This Is Why Your Kids Need 'Loose Parts' For Playtime
There’s a reason why kids spend time playing with the wrappers and boxes more than the actual presents that came inside (and it isn’t just to be ungrateful assholes). It’s because the presents are fun, but there’s only so much you can do with them. The box, however, can become a fort! A restaurant table! A sports car! A dollhouse! And that’s just if you leave it intact — give them a pair of scissors and some tape or string, and they’ll have more fun with it than they’ll ever have with the expensive toy.
It’s the lesson all parents inevitably learn when we fork over an arm and a leg for the “must-have” plaything, only to have our kids ignore it in favor of the packaging. But it serves as an important reminder: Kids will jump at the chance to be creative, to be the masters of their own playtime. It’s why parents have been stepping on Legos since the 1940s.
Creativity is a free-for-all commodity, but we seem to forget that when we grow up. As adults, we tend to think of a select few as “creatives” — like there are two distinct groups, those who create and those who are consumers of those creations. The ones who make the art, and the rest of us who look at it.
But if you think about it, all kids are creative, not just a few. When given the chance, they all enjoy making things and coming up with ideas and telling elaborate stories. And therein lies the beauty of what we call “loose parts.” Loose parts are literally anything, even things that aren’t necessarily meant as playthings. They’re the junk we find in the wash if we don’t check the kids’ pockets first, like pinecones and rubber bands. Empty cartons and smooth stones, paper towel rolls and buttons, Popsicle sticks and dry pasta, they can all be manipulated, combined, and adapted into whatever kids’ inspired little hearts desire.
They are invitations to explore and learn at their own pace, in their own way.
The loose parts theory was first proposed by architect Simon Nicholson in the early 1970s. He theorized that the more variables there are in any environment, the higher the level of creativity and ingenuity, and he used the beach as a prime example. Sand, water, seashells, pebbles, clumps of seaweed or moss, there are plenty of variables to choose from. Throw in a sand pail and a plastic shovel — two more “loose parts” — and kids will be entertained for hours.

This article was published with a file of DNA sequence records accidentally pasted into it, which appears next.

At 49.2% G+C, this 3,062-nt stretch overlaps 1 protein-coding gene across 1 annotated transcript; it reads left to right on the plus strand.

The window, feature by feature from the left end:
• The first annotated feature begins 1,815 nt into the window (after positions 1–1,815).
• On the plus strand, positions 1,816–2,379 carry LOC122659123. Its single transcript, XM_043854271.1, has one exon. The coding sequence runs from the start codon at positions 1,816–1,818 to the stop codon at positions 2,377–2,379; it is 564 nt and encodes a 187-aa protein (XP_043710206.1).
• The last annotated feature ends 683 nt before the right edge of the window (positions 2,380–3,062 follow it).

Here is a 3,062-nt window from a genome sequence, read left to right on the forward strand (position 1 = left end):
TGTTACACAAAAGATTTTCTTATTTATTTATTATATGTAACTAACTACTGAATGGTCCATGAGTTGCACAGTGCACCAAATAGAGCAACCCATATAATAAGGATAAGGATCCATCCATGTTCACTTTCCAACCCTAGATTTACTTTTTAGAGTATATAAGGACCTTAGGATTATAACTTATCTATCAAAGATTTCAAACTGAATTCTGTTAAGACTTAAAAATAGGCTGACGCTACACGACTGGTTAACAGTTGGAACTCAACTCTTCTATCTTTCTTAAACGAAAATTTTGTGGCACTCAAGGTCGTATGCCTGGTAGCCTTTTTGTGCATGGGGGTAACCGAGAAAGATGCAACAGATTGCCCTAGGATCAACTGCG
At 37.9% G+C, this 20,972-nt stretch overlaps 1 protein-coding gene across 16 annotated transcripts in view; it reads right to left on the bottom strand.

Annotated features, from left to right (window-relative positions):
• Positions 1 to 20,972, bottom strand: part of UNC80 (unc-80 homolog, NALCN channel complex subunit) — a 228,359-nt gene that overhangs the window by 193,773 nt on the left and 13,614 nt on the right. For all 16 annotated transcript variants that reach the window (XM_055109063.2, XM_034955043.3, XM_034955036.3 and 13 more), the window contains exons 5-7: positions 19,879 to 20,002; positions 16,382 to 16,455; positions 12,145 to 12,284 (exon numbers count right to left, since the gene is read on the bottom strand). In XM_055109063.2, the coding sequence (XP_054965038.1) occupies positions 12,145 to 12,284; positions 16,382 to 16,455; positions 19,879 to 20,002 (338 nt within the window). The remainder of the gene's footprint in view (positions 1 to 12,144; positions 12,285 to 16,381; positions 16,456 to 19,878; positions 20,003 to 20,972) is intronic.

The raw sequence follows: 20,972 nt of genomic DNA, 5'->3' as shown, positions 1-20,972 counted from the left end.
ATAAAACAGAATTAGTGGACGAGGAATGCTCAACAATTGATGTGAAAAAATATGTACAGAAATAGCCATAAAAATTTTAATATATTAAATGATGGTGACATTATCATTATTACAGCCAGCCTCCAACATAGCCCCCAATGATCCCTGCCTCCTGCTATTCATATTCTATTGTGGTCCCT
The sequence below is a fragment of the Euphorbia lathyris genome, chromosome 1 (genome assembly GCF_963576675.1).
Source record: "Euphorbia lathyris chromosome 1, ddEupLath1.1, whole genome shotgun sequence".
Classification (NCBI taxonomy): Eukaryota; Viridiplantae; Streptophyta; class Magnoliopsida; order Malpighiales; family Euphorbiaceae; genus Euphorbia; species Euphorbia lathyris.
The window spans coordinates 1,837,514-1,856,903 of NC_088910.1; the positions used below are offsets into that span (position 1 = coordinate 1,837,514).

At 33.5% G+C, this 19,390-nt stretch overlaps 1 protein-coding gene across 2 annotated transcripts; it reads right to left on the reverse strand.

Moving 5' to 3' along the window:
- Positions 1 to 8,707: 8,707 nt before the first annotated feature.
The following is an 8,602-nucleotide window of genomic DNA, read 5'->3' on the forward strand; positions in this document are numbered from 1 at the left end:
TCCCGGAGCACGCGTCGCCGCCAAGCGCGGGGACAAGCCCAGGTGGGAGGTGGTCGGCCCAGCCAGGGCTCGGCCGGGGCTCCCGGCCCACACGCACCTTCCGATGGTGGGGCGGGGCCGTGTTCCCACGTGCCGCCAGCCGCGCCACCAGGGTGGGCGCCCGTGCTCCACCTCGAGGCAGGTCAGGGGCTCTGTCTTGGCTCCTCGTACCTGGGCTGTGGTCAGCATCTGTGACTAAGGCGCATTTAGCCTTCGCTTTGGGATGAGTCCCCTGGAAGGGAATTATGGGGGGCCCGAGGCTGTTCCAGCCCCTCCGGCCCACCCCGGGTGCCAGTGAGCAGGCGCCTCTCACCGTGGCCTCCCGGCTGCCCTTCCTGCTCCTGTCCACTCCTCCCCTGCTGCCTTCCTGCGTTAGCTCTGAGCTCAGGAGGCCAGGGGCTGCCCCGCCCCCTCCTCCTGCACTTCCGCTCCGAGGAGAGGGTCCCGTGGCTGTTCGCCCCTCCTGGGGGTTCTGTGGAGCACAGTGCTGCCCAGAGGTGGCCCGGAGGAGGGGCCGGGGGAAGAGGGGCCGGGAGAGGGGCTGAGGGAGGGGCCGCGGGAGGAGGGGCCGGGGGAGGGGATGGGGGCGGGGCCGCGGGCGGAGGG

And it’s true.
When you give a kid a bunch of random objects and nobody dictates what they’re supposed to do with them, something awesome happens: They figure it out themselves. Following directions is one thing, but when there are no directions, imagination takes over. Ingenuity abounds. And in the process, they’re developing a wealth of valuable skills. Problem-solving, concentration, fine and gross motor development, mathematical and scientific thinking, they all come into play while kids are, well, playing. When you give them free rein to decide how to use the elements in front of them, you’re empowering their creativity.
The best thing about loose parts is that they are cheap and easy. You can find them indoors or outdoors, as near as your pantry or recycle bin. And when you’re looking for loose parts, don’t stop within the boundaries of your own yard. Check hardware stores and home construction sites, where you can find inexpensive (or free) carpet scraps or odd wood blocks or varying lengths of PVC pipe. Peruse rummage sales and craft stores. Ask around. Obviously if your children are under 3, or prone to putting things in their mouths, you’ll need to gather bigger items that don’t pose a choking hazard — but there’s no shortage of those. No matter how old your kids are, seeking out cool stuff to play with can become a hobby, something you can do together.
Right now, they may be little people tinkering around with simple, unassuming playthings, and it seems inconsequential, just a regular part of childhood. But through those bits and pieces, an important foundation is being laid. These kids are going to grow up to become the people who design and construct architecture and machinery and technology. Those sponges and paper clips are going to turn into actual mechanisms that combine to engineer amazing things.
The inventors of the future are in your living room. Toss them some loose parts and watch the magic happen.